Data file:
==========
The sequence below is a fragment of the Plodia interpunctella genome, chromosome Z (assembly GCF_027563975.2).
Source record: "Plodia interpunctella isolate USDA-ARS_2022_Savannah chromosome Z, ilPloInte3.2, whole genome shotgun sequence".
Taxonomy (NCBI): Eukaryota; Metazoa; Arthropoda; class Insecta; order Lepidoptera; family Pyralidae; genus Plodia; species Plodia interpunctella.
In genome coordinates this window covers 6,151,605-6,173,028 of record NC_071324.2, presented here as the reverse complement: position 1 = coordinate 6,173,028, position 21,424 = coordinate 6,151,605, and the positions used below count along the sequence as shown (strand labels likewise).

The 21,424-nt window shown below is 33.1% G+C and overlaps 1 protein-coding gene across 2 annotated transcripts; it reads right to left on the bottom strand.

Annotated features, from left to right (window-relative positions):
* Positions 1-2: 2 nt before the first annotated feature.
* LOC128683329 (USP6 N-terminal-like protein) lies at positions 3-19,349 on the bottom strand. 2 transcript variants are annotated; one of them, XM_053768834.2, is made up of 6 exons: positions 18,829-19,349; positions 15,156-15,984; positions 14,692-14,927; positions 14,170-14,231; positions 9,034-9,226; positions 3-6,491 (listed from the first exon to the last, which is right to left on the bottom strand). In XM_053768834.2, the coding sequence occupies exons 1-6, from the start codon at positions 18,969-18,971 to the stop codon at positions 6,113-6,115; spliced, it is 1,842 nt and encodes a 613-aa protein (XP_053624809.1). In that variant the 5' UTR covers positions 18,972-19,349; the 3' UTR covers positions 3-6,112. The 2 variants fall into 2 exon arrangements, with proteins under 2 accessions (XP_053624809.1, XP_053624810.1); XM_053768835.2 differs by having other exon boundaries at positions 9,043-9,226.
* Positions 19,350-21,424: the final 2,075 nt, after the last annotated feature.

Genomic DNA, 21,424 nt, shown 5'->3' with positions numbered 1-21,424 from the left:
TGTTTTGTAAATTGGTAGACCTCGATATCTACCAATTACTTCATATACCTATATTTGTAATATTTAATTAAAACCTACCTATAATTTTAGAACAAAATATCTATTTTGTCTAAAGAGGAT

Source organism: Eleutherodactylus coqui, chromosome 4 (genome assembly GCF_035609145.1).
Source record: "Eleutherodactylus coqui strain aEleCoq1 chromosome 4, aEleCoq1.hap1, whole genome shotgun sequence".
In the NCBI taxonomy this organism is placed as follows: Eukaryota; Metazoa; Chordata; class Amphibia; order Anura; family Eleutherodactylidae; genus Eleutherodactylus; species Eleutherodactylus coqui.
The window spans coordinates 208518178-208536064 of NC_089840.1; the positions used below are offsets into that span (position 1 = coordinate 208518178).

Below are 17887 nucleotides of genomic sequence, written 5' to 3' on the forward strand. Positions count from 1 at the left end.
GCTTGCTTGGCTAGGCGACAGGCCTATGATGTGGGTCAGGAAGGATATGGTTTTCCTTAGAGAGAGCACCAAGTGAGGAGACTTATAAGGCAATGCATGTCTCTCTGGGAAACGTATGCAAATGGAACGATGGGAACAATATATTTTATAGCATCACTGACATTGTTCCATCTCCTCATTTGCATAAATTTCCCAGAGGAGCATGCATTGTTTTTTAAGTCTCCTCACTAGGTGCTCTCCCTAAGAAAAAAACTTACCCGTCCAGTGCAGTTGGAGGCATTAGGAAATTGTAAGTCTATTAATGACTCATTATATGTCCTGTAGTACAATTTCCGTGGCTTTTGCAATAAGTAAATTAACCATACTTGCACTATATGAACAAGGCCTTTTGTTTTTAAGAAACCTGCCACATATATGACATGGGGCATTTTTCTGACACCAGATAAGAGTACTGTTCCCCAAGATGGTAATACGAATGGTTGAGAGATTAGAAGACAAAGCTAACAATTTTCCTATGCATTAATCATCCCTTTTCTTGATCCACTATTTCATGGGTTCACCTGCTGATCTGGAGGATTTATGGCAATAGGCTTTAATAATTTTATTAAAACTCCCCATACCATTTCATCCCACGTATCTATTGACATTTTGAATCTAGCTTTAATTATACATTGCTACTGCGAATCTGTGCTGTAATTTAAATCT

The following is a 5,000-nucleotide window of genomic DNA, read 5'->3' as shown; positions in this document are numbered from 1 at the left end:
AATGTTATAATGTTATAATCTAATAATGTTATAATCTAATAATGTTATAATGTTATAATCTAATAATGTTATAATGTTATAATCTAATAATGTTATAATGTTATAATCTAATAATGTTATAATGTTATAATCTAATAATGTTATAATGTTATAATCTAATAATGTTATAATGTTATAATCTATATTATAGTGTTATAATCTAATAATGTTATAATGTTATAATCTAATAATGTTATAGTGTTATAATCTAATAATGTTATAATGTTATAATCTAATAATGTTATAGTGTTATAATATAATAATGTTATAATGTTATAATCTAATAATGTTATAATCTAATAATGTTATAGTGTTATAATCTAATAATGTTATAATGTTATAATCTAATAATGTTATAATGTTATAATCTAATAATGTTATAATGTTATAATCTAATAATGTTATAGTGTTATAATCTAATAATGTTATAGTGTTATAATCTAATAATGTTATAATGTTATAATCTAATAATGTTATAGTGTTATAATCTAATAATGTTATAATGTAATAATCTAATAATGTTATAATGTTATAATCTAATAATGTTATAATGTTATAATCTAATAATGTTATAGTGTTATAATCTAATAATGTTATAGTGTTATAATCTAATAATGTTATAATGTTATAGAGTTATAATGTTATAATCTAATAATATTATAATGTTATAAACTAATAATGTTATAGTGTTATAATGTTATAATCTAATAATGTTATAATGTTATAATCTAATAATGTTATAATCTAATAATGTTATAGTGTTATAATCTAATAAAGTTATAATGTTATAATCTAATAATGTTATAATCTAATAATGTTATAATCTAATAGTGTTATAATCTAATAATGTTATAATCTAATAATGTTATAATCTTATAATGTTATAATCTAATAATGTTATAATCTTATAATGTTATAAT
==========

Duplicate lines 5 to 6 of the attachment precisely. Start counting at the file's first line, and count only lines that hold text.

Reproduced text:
The 21,424-nt window shown below is 33.1% G+C and overlaps 1 protein-coding gene across 2 annotated transcripts; it reads right to left on the bottom strand.

Annotated features, from left to right (window-relative positions):